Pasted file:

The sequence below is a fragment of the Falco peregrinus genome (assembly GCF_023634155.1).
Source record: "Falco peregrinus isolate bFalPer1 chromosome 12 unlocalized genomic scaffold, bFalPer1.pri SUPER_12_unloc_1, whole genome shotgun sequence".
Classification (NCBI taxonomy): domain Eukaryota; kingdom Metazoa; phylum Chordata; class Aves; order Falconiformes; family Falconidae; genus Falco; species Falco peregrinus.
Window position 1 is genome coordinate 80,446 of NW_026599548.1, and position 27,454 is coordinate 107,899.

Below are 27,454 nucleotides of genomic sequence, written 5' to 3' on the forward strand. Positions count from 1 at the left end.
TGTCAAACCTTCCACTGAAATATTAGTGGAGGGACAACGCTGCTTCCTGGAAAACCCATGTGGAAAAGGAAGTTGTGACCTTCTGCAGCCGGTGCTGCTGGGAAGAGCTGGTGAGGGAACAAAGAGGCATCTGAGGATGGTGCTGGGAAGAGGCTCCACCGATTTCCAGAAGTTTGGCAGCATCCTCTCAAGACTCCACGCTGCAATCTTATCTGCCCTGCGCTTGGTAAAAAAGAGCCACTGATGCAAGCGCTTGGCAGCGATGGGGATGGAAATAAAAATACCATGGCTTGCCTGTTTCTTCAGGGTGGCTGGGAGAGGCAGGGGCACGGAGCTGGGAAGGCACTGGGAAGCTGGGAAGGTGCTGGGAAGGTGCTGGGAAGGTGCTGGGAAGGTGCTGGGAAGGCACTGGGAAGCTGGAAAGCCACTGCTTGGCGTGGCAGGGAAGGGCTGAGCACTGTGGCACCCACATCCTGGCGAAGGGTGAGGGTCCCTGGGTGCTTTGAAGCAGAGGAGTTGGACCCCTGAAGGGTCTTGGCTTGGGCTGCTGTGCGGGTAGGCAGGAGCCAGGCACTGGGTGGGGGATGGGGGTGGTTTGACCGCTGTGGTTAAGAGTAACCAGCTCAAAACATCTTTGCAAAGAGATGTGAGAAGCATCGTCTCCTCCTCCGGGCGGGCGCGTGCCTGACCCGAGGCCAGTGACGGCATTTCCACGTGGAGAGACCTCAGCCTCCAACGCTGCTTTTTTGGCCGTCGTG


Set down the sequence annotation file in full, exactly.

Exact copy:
The sequence below is a fragment of the Falco peregrinus genome (assembly GCF_023634155.1).
Source record: "Falco peregrinus isolate bFalPer1 chromosome 12 unlocalized genomic scaffold, bFalPer1.pri SUPER_12_unloc_1, whole genome shotgun sequence".
Classification (NCBI taxonomy): domain Eukaryota; kingdom Metazoa; phylum Chordata; class Aves; order Falconiformes; family Falconidae; genus Falco; species Falco peregrinus.
Window position 1 is genome coordinate 80,446 of NW_026599548.1, and position 27,454 is coordinate 107,899.

Below are 27,454 nucleotides of genomic sequence, written 5' to 3' on the forward strand. Positions count from 1 at the left end.
TGTCAAACCTTCCACTGAAATATTAGTGGAGGGACAACGCTGCTTCCTGGAAAACCCATGTGGAAAAGGAAGTTGTGACCTTCTGCAGCCGGTGCTGCTGGGAAGAGCTGGTGAGGGAACAAAGAGGCATCTGAGGATGGTGCTGGGAAGAGGCTCCACCGATTTCCAGAAGTTTGGCAGCATCCTCTCAAGACTCCACGCTGCAATCTTATCTGCCCTGCGCTTGGTAAAAAAGAGCCACTGATGCAAGCGCTTGGCAGCGATGGGGATGGAAATAAAAATACCATGGCTTGCCTGTTTCTTCAGGGTGGCTGGGAGAGGCAGGGGCACGGAGCTGGGAAGGCACTGGGAAGCTGGGAAGGTGCTGGGAAGGTGCTGGGAAGGTGCTGGGAAGGTGCTGGGAAGGCACTGGGAAGCTGGAAAGCCACTGCTTGGCGTGGCAGGGAAGGGCTGAGCACTGTGGCACCCACATCCTGGCGAAGGGTGAGGGTCCCTGGGTGCTTTGAAGCAGAGGAGTTGGACCCCTGAAGGGTCTTGGCTTGGGCTGCTGTGCGGGTAGGCAGGAGCCAGGCACTGGGTGGGGGATGGGGGTGGTTTGACCGCTGTGGTTAAGAGTAACCAGCTCAAAACATCTTTGCAAAGAGATGTGAGAAGCATCGTCTCCTCCTCCGGGCGGGCGCGTGCCTGACCCGAGGCCAGTGACGGCATTTCCACGTGGAGAGACCTCAGCCTCCAACGCTGCTTTTTTGGCCGTCGTG